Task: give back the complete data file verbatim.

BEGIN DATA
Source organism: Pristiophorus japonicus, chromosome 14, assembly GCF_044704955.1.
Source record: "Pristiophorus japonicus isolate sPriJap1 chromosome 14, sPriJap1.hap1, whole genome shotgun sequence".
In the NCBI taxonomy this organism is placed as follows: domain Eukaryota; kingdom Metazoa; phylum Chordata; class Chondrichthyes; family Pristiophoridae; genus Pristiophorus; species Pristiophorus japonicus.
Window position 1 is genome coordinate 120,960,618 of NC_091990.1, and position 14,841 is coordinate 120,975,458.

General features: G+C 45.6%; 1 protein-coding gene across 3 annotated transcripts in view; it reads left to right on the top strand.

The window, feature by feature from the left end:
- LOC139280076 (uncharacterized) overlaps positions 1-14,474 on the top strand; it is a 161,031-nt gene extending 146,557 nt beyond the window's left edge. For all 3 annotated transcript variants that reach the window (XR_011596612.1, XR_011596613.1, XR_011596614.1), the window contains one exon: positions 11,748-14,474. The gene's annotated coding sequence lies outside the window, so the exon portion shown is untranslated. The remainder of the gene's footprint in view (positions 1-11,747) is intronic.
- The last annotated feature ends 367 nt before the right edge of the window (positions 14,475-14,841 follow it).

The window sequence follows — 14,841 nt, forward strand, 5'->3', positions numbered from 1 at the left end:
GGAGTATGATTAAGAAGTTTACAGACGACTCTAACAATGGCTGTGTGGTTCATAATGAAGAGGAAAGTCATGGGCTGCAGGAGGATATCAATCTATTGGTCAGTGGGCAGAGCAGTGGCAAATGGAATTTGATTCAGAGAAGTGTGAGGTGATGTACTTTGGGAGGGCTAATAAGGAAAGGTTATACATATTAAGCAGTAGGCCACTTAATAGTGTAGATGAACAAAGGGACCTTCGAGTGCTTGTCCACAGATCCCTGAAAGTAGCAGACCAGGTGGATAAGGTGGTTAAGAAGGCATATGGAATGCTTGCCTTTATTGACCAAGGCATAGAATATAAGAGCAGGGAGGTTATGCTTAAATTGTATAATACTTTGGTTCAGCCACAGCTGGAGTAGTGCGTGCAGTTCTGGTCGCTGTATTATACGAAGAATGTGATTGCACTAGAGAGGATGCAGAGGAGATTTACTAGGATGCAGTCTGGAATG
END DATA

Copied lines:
Source organism: Pristiophorus japonicus, chromosome 14, assembly GCF_044704955.1.
Source record: "Pristiophorus japonicus isolate sPriJap1 chromosome 14, sPriJap1.hap1, whole genome shotgun sequence".
In the NCBI taxonomy this organism is placed as follows: domain Eukaryota; kingdom Metazoa; phylum Chordata; class Chondrichthyes; family Pristiophoridae; genus Pristiophorus; species Pristiophorus japonicus.
Window position 1 is genome coordinate 120,960,618 of NC_091990.1, and position 14,841 is coordinate 120,975,458.

General features: G+C 45.6%; 1 protein-coding gene across 3 annotated transcripts in view; it reads left to right on the top strand.

The window, feature by feature from the left end:
- LOC139280076 (uncharacterized) overlaps positions 1-14,474 on the top strand; it is a 161,031-nt gene extending 146,557 nt beyond the window's left edge. For all 3 annotated transcript variants that reach the window (XR_011596612.1, XR_011596613.1, XR_011596614.1), the window contains one exon: positions 11,748-14,474. The gene's annotated coding sequence lies outside the window, so the exon portion shown is untranslated. The remainder of the gene's footprint in view (positions 1-11,747) is intronic.
- The last annotated feature ends 367 nt before the right edge of the window (positions 14,475-14,841 follow it).

The window sequence follows — 14,841 nt, forward strand, 5'->3', positions numbered from 1 at the left end:
GGAGTATGATTAAGAAGTTTACAGACGACTCTAACAATGGCTGTGTGGTTCATAATGAAGAGGAAAGTCATGGGCTGCAGGAGGATATCAATCTATTGGTCAGTGGGCAGAGCAGTGGCAAATGGAATTTGATTCAGAGAAGTGTGAGGTGATGTACTTTGGGAGGGCTAATAAGGAAAGGTTATACATATTAAGCAGTAGGCCACTTAATAGTGTAGATGAACAAAGGGACCTTCGAGTGCTTGTCCACAGATCCCTGAAAGTAGCAGACCAGGTGGATAAGGTGGTTAAGAAGGCATATGGAATGCTTGCCTTTATTGACCAAGGCATAGAATATAAGAGCAGGGAGGTTATGCTTAAATTGTATAATACTTTGGTTCAGCCACAGCTGGAGTAGTGCGTGCAGTTCTGGTCGCTGTATTATACGAAGAATGTGATTGCACTAGAGAGGATGCAGAGGAGATTTACTAGGATGCAGTCTGGAATG